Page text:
"She's so pretty ... where did she come from?" is one of many obnoxious questions Chris Kelly is routinely asked about her Biracial (half White and half African American) daughter.


It got me thinking about the questions people have asked both my parents and me about my brothers’ and my ambiguous looks. And while I don’t believe all multiracial people and our monoracial parents experience all of these questions, my bet is that many can resonate with this list.


And before your White fragility forces you to express how insulted you are that I am addressing this, try and remove yourselves from the equation and think about how your invasiveness, your lack of imagination, your inability to think before you speak, your insensitivity and your ability to personalize everything affects us. Please.


Questions and Declarations Multiracial People are Tired of Hearing


You’re So Exotic!


People, please! I am not a Chia Pet! While you may think this is a compliment, it’s not. My appearance may be different from yours, but that’s all it is—different. It’s not exotic. I am the product of my parents’ relationship the same way you are. We don’t need to make it more or less than it is.


Can I Touch Your Hair?

No! If you’re still unsure why, refer to the discussion on me not being a Chia Pet.


Stop Fetishizing Us!

It’s not unusual for people to have a type when looking for a partner. I like men to be of similar height, weight and build. I also like them to be on the introverted and shy side. They need to be intellectual, funny, think outside the box and nonconformists. As far as what race they are, by the time I was in my 20s I was tired of men fetishizing me—White, Black, Latino, Hispanic and Asian men did this to me.

I fell in love with my husband because he never once saw me as more beautiful because my ambiguous looks. He is monoracial and like him, we’d both previously dated people who spanned the rainbow.


I Have a Friend Who’s Biracial. Do You Know Her?

While you may feel it’s safe to stick to your kind, I have friends who are both monoracial and multiracial. I don’t choose or not choose my friends based on that one commonality we have. Difficult though it may be to believe, we have other things in common that bring us together and moreover, I don’t know every Biracial person out there.


There is Only One Race: The Human Race

 This one is tricky because on the face of it, it’s true. The difference in human beings is far tinier than one might believe looking at obvious physical differences. And race is indeed a social construct, however, as long as people are treated differently based solely on skin color, we aren’t even close to making that claim yet.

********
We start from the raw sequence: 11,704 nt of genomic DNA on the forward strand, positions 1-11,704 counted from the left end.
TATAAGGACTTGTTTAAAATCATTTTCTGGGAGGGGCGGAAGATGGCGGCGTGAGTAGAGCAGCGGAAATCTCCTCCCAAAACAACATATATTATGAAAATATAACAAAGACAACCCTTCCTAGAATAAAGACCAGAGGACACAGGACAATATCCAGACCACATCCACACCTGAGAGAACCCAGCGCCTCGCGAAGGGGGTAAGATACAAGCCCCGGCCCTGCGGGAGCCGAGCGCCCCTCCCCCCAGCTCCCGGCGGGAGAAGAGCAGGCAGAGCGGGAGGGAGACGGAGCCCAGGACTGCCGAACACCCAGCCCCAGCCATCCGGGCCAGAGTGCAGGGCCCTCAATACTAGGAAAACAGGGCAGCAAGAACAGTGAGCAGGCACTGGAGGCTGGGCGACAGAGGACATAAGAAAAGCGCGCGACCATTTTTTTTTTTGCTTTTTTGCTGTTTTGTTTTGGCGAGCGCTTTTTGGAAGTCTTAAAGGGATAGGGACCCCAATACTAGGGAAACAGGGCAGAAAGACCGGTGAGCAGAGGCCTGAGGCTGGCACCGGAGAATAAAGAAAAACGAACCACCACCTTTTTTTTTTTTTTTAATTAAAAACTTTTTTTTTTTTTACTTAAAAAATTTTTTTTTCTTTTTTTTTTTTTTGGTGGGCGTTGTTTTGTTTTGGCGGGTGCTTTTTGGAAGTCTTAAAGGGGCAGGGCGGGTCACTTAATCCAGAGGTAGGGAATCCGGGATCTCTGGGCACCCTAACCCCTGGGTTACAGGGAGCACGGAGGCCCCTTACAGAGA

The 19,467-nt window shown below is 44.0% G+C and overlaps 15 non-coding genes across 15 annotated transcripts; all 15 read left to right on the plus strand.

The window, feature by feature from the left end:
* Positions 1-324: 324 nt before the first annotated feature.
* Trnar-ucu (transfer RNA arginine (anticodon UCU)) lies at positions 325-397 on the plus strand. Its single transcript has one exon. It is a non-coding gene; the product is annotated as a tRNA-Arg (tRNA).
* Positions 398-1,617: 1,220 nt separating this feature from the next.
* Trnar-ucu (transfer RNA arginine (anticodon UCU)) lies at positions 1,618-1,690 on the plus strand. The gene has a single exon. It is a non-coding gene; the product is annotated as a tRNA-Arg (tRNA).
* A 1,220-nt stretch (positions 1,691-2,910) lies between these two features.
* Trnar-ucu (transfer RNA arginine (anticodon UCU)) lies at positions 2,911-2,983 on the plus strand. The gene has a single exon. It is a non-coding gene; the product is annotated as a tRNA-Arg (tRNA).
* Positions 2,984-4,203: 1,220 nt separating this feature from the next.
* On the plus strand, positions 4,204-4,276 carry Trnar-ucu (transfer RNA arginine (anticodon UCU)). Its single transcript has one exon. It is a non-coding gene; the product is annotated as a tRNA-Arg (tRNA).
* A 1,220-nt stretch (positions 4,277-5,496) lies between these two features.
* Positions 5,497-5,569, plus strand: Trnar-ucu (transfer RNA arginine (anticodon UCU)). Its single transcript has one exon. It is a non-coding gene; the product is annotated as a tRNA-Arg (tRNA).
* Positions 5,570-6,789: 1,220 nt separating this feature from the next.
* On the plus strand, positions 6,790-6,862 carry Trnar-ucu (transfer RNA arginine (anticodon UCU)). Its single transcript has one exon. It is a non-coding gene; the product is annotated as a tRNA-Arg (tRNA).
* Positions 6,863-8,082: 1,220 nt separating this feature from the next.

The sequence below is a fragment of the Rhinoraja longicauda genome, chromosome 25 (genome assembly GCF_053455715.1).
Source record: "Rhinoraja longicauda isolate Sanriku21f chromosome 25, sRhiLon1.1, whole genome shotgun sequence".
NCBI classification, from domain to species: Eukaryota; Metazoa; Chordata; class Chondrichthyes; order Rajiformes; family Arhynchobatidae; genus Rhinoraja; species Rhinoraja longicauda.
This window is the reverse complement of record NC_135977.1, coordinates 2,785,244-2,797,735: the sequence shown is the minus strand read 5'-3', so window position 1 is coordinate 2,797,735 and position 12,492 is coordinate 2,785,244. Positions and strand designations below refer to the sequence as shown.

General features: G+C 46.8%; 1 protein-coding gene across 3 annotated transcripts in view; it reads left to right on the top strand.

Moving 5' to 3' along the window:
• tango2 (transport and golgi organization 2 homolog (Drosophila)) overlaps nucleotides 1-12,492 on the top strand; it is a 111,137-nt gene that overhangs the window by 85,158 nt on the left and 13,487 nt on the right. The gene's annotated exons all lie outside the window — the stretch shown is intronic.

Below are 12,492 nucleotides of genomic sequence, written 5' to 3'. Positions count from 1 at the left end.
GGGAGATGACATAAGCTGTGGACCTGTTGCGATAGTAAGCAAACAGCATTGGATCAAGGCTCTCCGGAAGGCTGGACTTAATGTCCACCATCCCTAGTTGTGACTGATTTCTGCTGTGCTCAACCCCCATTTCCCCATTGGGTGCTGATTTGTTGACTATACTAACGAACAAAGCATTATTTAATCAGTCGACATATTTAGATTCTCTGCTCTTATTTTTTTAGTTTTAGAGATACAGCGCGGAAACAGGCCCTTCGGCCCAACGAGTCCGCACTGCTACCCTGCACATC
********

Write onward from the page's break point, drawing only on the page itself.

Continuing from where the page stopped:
Don’t get me started on examples, but I’ll give you a hint:

·      Cops using Blacks, Latinos, Hispanics and Natives as target practice

·      People of Color (PoC) incarcerated at disproportionate rates than Whites

·      Whites crossing the street when they see a PoC


I Don’t See Color

This one is particularly annoying. Really? You see no difference between the blue skies, the green leaves on trees, the yellow sun and so on? No, I didn’t think so. Admitting to seeing color isn’t the same as discriminating against or making judgments about because of color.



What Kind of Music Do Multiracial People Listen To?

Do I really have to explain why this question is stupid and obnoxious? We listen to whatever appeals to us, the same way monoracial people do. Are we swayed one way or another because we’re more than one race? That answer is very complex and relates to bigger issues of who we are on the inside vs. what you see on the outside.


Like monoracial people, I like the music I do because of the way I was raised, the environment (both in my home and outside my home) I was exposed to and my personality. I can listen to folk, hard rock, hip hop, salsa, classical and jazz and this variation may or may not have anything to do with my races.


Questions and Declarations Monoracial Parents of Multiracial Kids are Tired of Hearing


Are You the Nanny?

Author Sarah Ratliff and her father

Author Sarah Ratliff and her father

My mother was half Black and half Japanese and my father was White. We all got tired of people asking that same stupid question. It is actually possible my parents fell in love and made babies. The question is racist and grounded in colonization / imperialism. Would you think of asking a White parent of a multiracial / ambiguous looking child if she were the nanny?


And How Did You Meet Him?

This is a subtle one because the question doesn’t appear racist but when the emphasis is on the you and the him it is. The inference being my parents were in different social stratospheres. Had the question been, “how did you two meet?” it would be far less offensive because it assumes they are both equals vs. one having superiority over the other. It works in reverse if the question is, “how did you meet her?”


So You’re Into (fill in the blank) Women / Men? What’s Wrong With…?

Personality traits, temperaments and whether someone is introverted or extroverted are what attracted you to your partner, no? Why would you assume it’s different for someone who fell in love with a person who’s a different race?

That you feel the need to question someone else’s choices seems like a personal problem. Get over it.


Have You Thought About How Society Will See Your Children?

That’s usually code for, “I am a well-intentioned racist and I am uncomfortable with your choice to marry outside your race and have children with this person.”

Well, that’s a personal problem, ain’t it?


What are some of yours?